Today's long run featured a baby bunny and... turtles!

I did my old Memorial Drive to Chimney Rock route after a loop around the bayou trail, which was where I saw the tiny cottontail learning where to find the best grass. Then I ran up Memorial Drive, past the bike and running loops. Just beyond the railroad tracks, I noticed they had leveled and laid down some gravel on the little unofficial trail that some of us have made between the official park trail and the turn off Memorial to the polo grounds. Having a finished trail was nice because with all the rain we've had I was expecting that portion of the run to be like soup. Instead it was nice, well-drained gravel with no sucking mud or branches to trip me up. When I got to the intersection of Memorial and the 610 Loop I found the streetlights out, which made crossing a bit of an adventure, but the run up to Chimney Rock was nicer than I'd remembered, not having done it for awhile.

One problem I kept having today involved my fuel belt. I've had it a few years and one of the elastic bottle holders has gotten loose and misshapen. Today it was at the point of no return and I kept losing one of my stupid bottles. On the third time, about half a mile from Chimney Rock, I decided enough was enough. I carried it in my hand until I reached a little office building with a pond and benches that I had passed many times before. I figured it would be a good place to stop in case I needed a bench to set things on while I devised a temporary fix for my fuel belt. As it turned out, the bench was too wet to be of any use and I didn't need to set anything down after all. I had a baggie in my fuel belt pocket that I always keep there in case I run across some nice looking clover or dandelions for the bunny. I made a few strategic tears, twisted it into a long cord and wove it through the faulty bottle holder in a way that I can't really describe except to say that it held the bottle nicely. There's a reason my husband calls me MacGyver.

As I was leaving the little park I noticed a turtle sunning itself on a rock in the pond. I had no idea there were any animals in the pond, so I stopped to look at it. And almost immediately dozens of little turtle snouts appeared at the surface from points all across the pond and started moving toward me. Moments later I was surrounded by turtles, all looking at me expectantly with their solemn, hooded eyes. I guess now we know what the office workers there do with their leftovers from lunch, don't we? "I don't have anything for you," I informed them. I felt a little bad disappointing them, but life can be tough in a small pond.

And that's about all I have to say about anything tonight. I'm not feeling particularly philosophical, I have no words of wisdom for anyone, including myself. I'm still pondering and parsing a dream I had last weekend, but that's a matter for another time-- a time when I am feeling philosophical. Right now I'm just glad it's the weekend, glad Lance has won his last Tour and we can watch some real competition next year, and glad the random violence of the world has yet to happen here in my city. It's really not such a terrible thing to have a dull week.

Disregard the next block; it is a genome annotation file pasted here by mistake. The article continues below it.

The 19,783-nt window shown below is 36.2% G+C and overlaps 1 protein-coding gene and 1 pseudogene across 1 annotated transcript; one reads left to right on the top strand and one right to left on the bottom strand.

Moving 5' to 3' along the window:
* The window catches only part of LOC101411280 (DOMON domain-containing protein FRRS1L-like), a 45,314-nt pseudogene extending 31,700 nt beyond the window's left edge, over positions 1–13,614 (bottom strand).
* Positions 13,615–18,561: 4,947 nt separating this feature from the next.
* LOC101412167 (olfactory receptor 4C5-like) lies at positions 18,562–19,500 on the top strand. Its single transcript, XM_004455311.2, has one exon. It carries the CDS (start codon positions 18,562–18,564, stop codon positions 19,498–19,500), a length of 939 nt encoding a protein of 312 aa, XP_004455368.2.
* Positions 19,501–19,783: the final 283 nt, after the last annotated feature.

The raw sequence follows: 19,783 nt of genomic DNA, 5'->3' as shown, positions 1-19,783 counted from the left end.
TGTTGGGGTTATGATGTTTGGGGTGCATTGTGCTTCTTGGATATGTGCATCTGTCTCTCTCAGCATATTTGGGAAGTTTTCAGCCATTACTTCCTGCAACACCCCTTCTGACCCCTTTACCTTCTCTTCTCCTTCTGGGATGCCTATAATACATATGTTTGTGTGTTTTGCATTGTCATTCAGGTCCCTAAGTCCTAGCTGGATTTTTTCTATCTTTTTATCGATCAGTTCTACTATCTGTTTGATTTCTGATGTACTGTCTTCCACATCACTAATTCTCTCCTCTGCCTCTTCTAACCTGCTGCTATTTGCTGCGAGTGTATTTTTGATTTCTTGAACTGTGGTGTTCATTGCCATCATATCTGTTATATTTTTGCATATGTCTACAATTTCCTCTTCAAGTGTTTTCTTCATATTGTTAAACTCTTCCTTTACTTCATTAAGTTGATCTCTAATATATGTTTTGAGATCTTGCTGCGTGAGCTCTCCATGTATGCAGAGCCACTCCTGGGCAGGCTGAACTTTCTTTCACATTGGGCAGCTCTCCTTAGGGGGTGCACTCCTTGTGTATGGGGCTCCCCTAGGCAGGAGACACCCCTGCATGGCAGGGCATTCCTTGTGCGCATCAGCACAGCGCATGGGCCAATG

Recent Workouts
Last Saturday: 15 mile run
Last Sunday: 1.5 hour bike, Spinervals 9.0 Have Mercy (skipped last 30 min of 2 hour video)
Monday: 45 minute core and strength training, 4 mile run (speedwork)
Tuesday: 1000 meter swim, 1 mile run (brick), 45 minute bike - Spinervals 3.0 Suffer-O-Rama
Wednesday: 15 minute core workout, 45 minute elliptical
Thursday: 1000 meter swim, 1 mile run (brick)
Friday: 45 minute core and strength training
Saturday: 15 mile run

Friday, July 15, 2005

Celebrating one year! Posted by Picasa
Look who came to celebrate! Posted by Picasa
Dig in! Posted by Picasa
Great party! Posted by Picasa
Nice present! Posted by Picasa
My friends are so cool! Posted by Picasa

Rescue Day

Today marks one year since Tidbit came home from the shelter. Her friends threw her a little party to celebrate.

Enjoy, Tid! Thanks for being my little buddy.

In other news, the reports of rain and flooding in Houston are not exaggerated! For two days in a row I couldn't get to the campus building I needed to go to in order to drop off some important documents for signatures. Twice I needed to take alternate routes home and once none of my favorite alternates were available and I had to rely on the old "drive toward the big buildings and figure it out from there" standby from when I was eighteen and didn't know the city very well.

But there are advantages to living almost in the shadow of the downtown skyscrapers-- all roads eventually lead home.

They're predicting rain for the rest of the weekend, so we'll have to see how that impacts my plans, if at all. There's my usual Saturday morning long run, then there's the Katy Flatlands bike ride on Sunday. Saturday afternoon is Dan's cousin's vow renewal, which I'm not too hip on attending, so maybe it will be raining and Dan won't want to go. If he goes though, I'll go. It's the least I can do, since he's going to subject himself to a night of suburb-bred strangers and 80s pop music at my high school reunion later this month. My dear inner-city punk rocker is very brave!